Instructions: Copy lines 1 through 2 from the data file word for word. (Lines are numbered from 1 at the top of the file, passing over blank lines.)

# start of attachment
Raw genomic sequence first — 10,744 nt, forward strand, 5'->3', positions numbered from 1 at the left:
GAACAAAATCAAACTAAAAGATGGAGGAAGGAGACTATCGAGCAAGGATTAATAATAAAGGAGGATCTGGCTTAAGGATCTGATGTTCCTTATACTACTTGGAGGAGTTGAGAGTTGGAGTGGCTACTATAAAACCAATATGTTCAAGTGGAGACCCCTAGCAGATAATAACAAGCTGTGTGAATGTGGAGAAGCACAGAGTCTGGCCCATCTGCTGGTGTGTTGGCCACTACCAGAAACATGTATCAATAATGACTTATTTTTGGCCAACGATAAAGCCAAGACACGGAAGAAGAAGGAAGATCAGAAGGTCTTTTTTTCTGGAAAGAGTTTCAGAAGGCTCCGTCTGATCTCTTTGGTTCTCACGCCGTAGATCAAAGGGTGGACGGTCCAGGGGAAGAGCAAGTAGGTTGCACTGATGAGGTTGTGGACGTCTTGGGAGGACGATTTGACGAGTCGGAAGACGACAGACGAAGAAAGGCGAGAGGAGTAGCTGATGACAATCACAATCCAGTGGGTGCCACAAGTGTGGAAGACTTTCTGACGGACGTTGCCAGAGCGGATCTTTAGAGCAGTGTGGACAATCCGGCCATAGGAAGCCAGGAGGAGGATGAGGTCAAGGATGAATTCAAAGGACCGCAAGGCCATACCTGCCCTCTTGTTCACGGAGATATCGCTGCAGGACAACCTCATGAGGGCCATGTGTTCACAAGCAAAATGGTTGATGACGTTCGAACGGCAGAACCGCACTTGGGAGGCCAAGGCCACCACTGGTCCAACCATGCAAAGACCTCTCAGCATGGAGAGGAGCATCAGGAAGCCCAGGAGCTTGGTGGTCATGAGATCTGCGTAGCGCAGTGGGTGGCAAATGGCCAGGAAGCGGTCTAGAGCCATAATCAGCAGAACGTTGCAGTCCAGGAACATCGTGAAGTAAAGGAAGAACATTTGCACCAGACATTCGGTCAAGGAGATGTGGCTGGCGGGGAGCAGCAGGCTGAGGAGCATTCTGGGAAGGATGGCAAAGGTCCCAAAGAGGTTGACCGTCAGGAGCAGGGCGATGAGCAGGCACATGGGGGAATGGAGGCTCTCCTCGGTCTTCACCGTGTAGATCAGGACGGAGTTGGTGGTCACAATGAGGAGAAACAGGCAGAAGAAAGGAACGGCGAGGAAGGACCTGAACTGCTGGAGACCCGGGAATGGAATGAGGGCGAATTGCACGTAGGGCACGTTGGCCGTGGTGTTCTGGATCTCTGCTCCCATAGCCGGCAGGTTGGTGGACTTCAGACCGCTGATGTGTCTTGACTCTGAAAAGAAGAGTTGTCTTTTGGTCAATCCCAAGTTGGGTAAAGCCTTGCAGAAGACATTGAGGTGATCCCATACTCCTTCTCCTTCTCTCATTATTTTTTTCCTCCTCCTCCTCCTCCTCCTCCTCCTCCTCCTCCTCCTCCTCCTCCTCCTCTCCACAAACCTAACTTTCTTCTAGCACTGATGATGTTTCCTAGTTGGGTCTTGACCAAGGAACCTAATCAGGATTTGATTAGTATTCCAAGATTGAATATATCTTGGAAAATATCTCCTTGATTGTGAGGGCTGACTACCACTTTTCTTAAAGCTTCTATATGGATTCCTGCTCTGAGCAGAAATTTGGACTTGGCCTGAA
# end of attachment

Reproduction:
Raw genomic sequence first — 10,744 nt, forward strand, 5'->3', positions numbered from 1 at the left:
GAACAAAATCAAACTAAAAGATGGAGGAAGGAGACTATCGAGCAAGGATTAATAATAAAGGAGGATCTGGCTTAAGGATCTGATGTTCCTTATACTACTTGGAGGAGTTGAGAGTTGGAGTGGCTACTATAAAACCAATATGTTCAAGTGGAGACCCCTAGCAGATAATAACAAGCTGTGTGAATGTGGAGAAGCACAGAGTCTGGCCCATCTGCTGGTGTGTTGGCCACTACCAGAAACATGTATCAATAATGACTTATTTTTGGCCAACGATAAAGCCAAGACACGGAAGAAGAAGGAAGATCAGAAGGTCTTTTTTTCTGGAAAGAGTTTCAGAAGGCTCCGTCTGATCTCTTTGGTTCTCACGCCGTAGATCAAAGGGTGGACGGTCCAGGGGAAGAGCAAGTAGGTTGCACTGATGAGGTTGTGGACGTCTTGGGAGGACGATTTGACGAGTCGGAAGACGACAGACGAAGAAAGGCGAGAGGAGTAGCTGATGACAATCACAATCCAGTGGGTGCCACAAGTGTGGAAGACTTTCTGACGGACGTTGCCAGAGCGGATCTTTAGAGCAGTGTGGACAATCCGGCCATAGGAAGCCAGGAGGAGGATGAGGTCAAGGATGAATTCAAAGGACCGCAAGGCCATACCTGCCCTCTTGTTCACGGAGATATCGCTGCAGGACAACCTCATGAGGGCCATGTGTTCACAAGCAAAATGGTTGATGACGTTCGAACGGCAGAACCGCACTTGGGAGGCCAAGGCCACCACTGGTCCAACCATGCAAAGACCTCTCAGCATGGAGAGGAGCATCAGGAAGCCCAGGAGCTTGGTGGTCATGAGATCTGCGTAGCGCAGTGGGTGGCAAATGGCCAGGAAGCGGTCTAGAGCCATAATCAGCAGAACGTTGCAGTCCAGGAACATCGTGAAGTAAAGGAAGAACATTTGCACCAGACATTCGGTCAAGGAGATGTGGCTGGCGGGGAGCAGCAGGCTGAGGAGCATTCTGGGAAGGATGGCAAAGGTCCCAAAGAGGTTGACCGTCAGGAGCAGGGCGATGAGCAGGCACATGGGGGAATGGAGGCTCTCCTCGGTCTTCACCGTGTAGATCAGGACGGAGTTGGTGGTCACAATGAGGAGAAACAGGCAGAAGAAAGGAACGGCGAGGAAGGACCTGAACTGCTGGAGACCCGGGAATGGAATGAGGGCGAATTGCACGTAGGGCACGTTGGCCGTGGTGTTCTGGATCTCTGCTCCCATAGCCGGCAGGTTGGTGGACTTCAGACCGCTGATGTGTCTTGACTCTGAAAAGAAGAGTTGTCTTTTGGTCAATCCCAAGTTGGGTAAAGCCTTGCAGAAGACATTGAGGTGATCCCATACTCCTTCTCCTTCTCTCATTATTTTTTTCCTCCTCCTCCTCCTCCTCCTCCTCCTCCTCCTCCTCCTCCTCCTCCTCCTCTCCACAAACCTAACTTTCTTCTAGCACTGATGATGTTTCCTAGTTGGGTCTTGACCAAGGAACCTAATCAGGATTTGATTAGTATTCCAAGATTGAATATATCTTGGAAAATATCTCCTTGATTGTGAGGGCTGACTACCACTTTTCTTAAAGCTTCTATATGGATTCCTGCTCTGAGCAGAAATTTGGACTTGGCCTGAA